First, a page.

Great hardships imply fear, self-reflection, worry, and confusion. Great hardships can also imply a deeper sense of unity and sympathy amongst one another. Ultimately, times of struggle activate a sometimes uncontrollable amount of feelings — both good and bad. It is through this overwhelming amount of emotion in which great art and activism emerge.
“Tell Us How UC It: A Living Archive” is a collaborative exhibit of student artwork created by the UCSD Library. The archive aims to “highlight awareness, provide a space for dialogue, preserve and document events that have affected the UCSD campus climate and/or incidents that have targeted specific underrepresented groups.” Through artforms such as poetry, photography, comics, and drawings, “Tell Us How UC It” illuminates the diverse student experiences in response to the current political and campus climate.
Upon entering the exhibit, you are introduced to an extensive timeline of UCSD’s history. The large panels briefly describe world and campus news events while highlighting certain moments that initiated student action. The timeline begins with the establishment of UCSD and ends with UC President Janet Napolitano’s statement on the importance of diversity amongst universities. Through this timeline, we see that our campus has a long history of student resistance. The structure and extent of the timeline reminds us that our resistance has come in many forms: demonstrations, conferences, the establishment of different resource centers, art, memorials and even self-immolation.
Along with the timeline, “Tell Us How UC It” showcases a variety of different student art pieces. Submissions were gathered through general marketing strategies and through collaborations with courses VIS105A and Culture, Art, and Technology (CAT) 1.
Some students chose to express themselves through writing. “Chalked,” an anonymous poetry piece, speaks of the anonymity behind chalkings, possibly in response to the pro-Trump graffiti in April 2016. “Chalked” critiques the university as a place of “conscious fear of association with one’s ideas” while feeding into this fear through the intentional use of an anonymous author. With UCSD powerfully labeled as “a microcosm for America,” the author melds college culture with a need to establish social control over “outsiders.” Driven by apparent frustration, the author finally describes the students who produced these chalkings as “‘grown up’ children.”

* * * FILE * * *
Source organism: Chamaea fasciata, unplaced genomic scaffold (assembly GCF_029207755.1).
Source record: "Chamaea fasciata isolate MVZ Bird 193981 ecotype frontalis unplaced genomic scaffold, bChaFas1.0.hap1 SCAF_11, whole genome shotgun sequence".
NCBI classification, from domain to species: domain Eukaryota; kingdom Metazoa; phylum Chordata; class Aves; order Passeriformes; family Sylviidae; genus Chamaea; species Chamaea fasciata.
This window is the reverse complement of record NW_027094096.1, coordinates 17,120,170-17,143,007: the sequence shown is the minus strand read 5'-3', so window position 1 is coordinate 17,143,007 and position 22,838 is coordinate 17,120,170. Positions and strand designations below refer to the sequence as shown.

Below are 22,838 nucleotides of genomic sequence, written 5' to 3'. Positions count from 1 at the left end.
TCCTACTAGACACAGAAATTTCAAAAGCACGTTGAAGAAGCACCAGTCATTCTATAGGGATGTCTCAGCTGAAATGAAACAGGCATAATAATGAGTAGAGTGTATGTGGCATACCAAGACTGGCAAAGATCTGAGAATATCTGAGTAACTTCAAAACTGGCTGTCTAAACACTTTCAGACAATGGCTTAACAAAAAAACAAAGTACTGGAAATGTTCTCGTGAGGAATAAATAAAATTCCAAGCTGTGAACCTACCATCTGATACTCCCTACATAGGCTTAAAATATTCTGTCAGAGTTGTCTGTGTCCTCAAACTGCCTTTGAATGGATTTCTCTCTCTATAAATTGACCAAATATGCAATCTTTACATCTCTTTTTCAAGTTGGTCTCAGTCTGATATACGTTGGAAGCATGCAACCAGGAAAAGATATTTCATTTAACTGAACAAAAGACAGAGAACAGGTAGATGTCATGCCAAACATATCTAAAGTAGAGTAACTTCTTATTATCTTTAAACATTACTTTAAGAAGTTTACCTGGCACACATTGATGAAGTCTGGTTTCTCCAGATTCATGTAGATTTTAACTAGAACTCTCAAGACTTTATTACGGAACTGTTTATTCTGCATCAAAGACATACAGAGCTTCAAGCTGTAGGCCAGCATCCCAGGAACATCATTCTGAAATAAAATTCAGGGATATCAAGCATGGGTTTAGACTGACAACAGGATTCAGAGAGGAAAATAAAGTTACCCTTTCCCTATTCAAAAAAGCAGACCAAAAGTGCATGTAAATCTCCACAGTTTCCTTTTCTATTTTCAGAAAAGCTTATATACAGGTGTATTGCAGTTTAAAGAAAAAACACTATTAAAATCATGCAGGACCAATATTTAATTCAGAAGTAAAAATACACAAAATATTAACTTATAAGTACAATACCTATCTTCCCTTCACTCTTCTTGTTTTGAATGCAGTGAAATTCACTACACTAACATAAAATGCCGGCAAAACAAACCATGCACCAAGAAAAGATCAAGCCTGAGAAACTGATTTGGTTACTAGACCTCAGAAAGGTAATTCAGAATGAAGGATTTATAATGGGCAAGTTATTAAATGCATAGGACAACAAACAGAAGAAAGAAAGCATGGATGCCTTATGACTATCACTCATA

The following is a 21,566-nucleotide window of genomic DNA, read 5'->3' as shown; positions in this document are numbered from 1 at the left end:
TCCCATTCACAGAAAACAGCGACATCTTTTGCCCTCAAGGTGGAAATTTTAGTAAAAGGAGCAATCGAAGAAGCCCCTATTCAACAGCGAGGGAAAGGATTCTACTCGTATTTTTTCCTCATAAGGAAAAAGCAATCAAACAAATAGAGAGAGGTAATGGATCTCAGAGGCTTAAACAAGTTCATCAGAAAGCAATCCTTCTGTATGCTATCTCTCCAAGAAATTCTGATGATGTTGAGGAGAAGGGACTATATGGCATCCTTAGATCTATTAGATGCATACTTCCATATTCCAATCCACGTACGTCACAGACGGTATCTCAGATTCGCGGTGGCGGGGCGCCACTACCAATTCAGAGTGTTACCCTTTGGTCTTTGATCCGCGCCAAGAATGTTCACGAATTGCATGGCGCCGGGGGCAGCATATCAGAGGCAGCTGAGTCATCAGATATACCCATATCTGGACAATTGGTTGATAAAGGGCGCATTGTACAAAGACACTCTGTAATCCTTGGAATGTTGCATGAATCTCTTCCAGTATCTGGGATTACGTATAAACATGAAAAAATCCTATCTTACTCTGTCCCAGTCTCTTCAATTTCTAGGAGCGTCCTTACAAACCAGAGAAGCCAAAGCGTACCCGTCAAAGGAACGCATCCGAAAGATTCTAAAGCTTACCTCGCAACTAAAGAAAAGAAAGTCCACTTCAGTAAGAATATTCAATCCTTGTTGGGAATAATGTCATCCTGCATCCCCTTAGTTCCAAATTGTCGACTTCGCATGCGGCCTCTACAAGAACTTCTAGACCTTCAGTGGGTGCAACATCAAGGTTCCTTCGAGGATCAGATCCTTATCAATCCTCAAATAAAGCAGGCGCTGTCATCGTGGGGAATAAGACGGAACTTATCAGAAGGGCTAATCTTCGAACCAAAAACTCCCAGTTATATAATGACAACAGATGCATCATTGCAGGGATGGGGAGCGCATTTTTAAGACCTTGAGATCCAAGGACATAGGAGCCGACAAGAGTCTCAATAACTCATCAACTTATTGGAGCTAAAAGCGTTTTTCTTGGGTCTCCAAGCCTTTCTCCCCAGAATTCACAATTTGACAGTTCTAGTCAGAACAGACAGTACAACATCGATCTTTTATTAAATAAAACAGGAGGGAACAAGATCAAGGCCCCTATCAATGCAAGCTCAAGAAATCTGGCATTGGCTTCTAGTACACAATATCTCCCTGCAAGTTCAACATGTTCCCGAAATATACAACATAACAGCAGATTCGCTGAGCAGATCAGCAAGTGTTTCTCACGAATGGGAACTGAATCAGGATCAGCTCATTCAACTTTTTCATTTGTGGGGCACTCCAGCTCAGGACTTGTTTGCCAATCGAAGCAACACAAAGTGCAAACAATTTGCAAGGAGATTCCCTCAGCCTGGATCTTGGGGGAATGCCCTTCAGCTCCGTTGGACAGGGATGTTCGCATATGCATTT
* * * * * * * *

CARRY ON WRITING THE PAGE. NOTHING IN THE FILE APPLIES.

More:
Other students told their experiences through comics. One comic entitled “Diversity” questions the basis of diversity: Is diversity defined by phenotype and racial association? If so, there’s a problem. The author criticizes the classification of certain races as too simplistic by telling the story of an aspiring doctor who is Laotian-American. Laotian-Americans are the most underrepresented population in modern-day medicine, yet due to the lack of emphasis on Asian subgroups (like Laotian-American) , this doctor falls under the umbrella of “Asian doctor.” Simply categorizing an ethnically diverse population of individuals as “Asian” emphasizes an idea of homogeneity — even amongst their struggles. After narrating short, yet effective stories of racial identity, the author concludes by stating: “Skin color can be a useful tool in helping us identify ‘diversity.’ But it isn’t the only one. Class, gender, disability… there are many. To examine diversity is to examine these intersectionalities.”
UCSD student Kim Luong decided to share her story through an art piece called “UC Socially Divided?” Luong describes her art piece as displaying “the fragmentation and division between races within this campus while also exemplifying the unity that the student body can create.” Luong laments the current political situation by directly calling to her fellow peoples of color (POC), yet further inspires them to “come together to produce effective and positive changes.”
Resembling a colorful sketchbook drawing, “UC Socially Divided?” has three sketches of faces alongside scattered text. The faces show no expression while the text expresses distress and sadness. The journal entry in the middle reads, “My whole life I’ve been in the minority. The Asian rarity in a sea of white. Coming to UCSD was a culture shock- a place where people look like me? Unimaginable. Though, here the majority is still somehow the minority. Model minority. Expected to stay in our place.”
Along with the physical exhibit, the complete “Tell Us How UC It” archive can be found online. Here, viewers can easily access individual student art pieces, read through old UCSD newspaper publications, and watch a full panel discussion called “From Crisis to Change: The Student Experience & Activism on Campus.” This discussion includes staff, faculty, and alumni speaking of their personal experiences as activists while hypothesizing their theories of change.
Student-led action must not be forgotten. Student sentiment must not be disregarded. “Tell Us How UC It” combines UCSD’s history of activism with current student’s feelings to produce a truly living archive that facilitates conversation and coalition at a pivotal point in both our campus’ and country’s history.
The exhibit is located on the second floor of Geisel, and will be up until March 31st.
Ana Magallanes is the Arts and Entertainment editor for The Triton. She can be reached at firstname.lastname@example.org.